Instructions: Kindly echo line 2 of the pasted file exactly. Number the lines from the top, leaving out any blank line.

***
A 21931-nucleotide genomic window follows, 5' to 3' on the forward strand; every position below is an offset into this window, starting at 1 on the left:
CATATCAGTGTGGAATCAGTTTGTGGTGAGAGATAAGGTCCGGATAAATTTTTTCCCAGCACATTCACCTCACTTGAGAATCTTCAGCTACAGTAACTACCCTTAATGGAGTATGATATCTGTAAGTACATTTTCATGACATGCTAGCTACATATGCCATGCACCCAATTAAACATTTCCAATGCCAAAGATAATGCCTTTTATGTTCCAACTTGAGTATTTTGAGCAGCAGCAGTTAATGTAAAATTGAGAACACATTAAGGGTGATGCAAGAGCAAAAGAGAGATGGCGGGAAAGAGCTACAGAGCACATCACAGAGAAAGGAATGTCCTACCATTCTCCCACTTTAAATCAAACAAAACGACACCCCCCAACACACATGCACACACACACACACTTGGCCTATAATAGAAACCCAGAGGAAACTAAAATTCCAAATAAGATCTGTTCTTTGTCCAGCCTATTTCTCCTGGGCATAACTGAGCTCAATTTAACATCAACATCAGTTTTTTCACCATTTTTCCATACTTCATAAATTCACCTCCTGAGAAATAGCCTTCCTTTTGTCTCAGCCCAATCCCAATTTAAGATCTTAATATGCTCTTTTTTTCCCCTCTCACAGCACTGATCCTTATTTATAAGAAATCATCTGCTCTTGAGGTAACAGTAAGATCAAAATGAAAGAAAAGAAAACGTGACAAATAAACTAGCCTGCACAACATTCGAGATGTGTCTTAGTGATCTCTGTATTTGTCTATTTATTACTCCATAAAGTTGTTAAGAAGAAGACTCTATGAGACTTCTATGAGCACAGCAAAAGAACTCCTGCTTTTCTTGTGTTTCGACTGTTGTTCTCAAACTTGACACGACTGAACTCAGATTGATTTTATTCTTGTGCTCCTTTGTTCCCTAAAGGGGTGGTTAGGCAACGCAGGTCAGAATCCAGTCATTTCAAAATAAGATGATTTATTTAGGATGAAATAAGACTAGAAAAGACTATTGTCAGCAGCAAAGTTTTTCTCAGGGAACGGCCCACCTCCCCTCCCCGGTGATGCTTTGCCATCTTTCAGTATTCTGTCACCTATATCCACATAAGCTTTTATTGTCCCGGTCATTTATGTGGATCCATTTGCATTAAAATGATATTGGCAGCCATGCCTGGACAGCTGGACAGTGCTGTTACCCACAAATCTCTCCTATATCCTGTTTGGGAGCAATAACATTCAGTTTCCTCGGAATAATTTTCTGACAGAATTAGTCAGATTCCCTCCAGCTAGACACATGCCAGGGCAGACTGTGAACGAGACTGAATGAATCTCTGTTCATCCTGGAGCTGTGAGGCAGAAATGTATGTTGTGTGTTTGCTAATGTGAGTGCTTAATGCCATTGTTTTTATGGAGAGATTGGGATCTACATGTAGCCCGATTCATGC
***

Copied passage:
CATATCAGTGTGGAATCAGTTTGTGGTGAGAGATAAGGTCCGGATAAATTTTTTCCCAGCACATTCACCTCACTTGAGAATCTTCAGCTACAGTAACTACCCTTAATGGAGTATGATATCTGTAAGTACATTTTCATGACATGCTAGCTACATATGCCATGCACCCAATTAAACATTTCCAATGCCAAAGATAATGCCTTTTATGTTCCAACTTGAGTATTTTGAGCAGCAGCAGTTAATGTAAAATTGAGAACACATTAAGGGTGATGCAAGAGCAAAAGAGAGATGGCGGGAAAGAGCTACAGAGCACATCACAGAGAAAGGAATGTCCTACCATTCTCCCACTTTAAATCAAACAAAACGACACCCCCCAACACACATGCACACACACACACACTTGGCCTATAATAGAAACCCAGAGGAAACTAAAATTCCAAATAAGATCTGTTCTTTGTCCAGCCTATTTCTCCTGGGCATAACTGAGCTCAATTTAACATCAACATCAGTTTTTTCACCATTTTTCCATACTTCATAAATTCACCTCCTGAGAAATAGCCTTCCTTTTGTCTCAGCCCAATCCCAATTTAAGATCTTAATATGCTCTTTTTTTCCCCTCTCACAGCACTGATCCTTATTTATAAGAAATCATCTGCTCTTGAGGTAACAGTAAGATCAAAATGAAAGAAAAGAAAACGTGACAAATAAACTAGCCTGCACAACATTCGAGATGTGTCTTAGTGATCTCTGTATTTGTCTATTTATTACTCCATAAAGTTGTTAAGAAGAAGACTCTATGAGACTTCTATGAGCACAGCAAAAGAACTCCTGCTTTTCTTGTGTTTCGACTGTTGTTCTCAAACTTGACACGACTGAACTCAGATTGATTTTATTCTTGTGCTCCTTTGTTCCCTAAAGGGGTGGTTAGGCAACGCAGGTCAGAATCCAGTCATTTCAAAATAAGATGATTTATTTAGGATGAAATAAGACTAGAAAAGACTATTGTCAGCAGCAAAGTTTTTCTCAGGGAACGGCCCACCTCCCCTCCCCGGTGATGCTTTGCCATCTTTCAGTATTCTGTCACCTATATCCACATAAGCTTTTATTGTCCCGGTCATTTATGTGGATCCATTTGCATTAAAATGATATTGGCAGCCATGCCTGGACAGCTGGACAGTGCTGTTACCCACAAATCTCTCCTATATCCTGTTTGGGAGCAATAACATTCAGTTTCCTCGGAATAATTTTCTGACAGAATTAGTCAGATTCCCTCCAGCTAGACACATGCCAGGGCAGACTGTGAACGAGACTGAATGAATCTCTGTTCATCCTGGAGCTGTGAGGCAGAAATGTATGTTGTGTGTTTGCTAATGTGAGTGCTTAATGCCATTGTTTTTATGGAGAGATTGGGATCTACATGTAGCCCGATTCATGC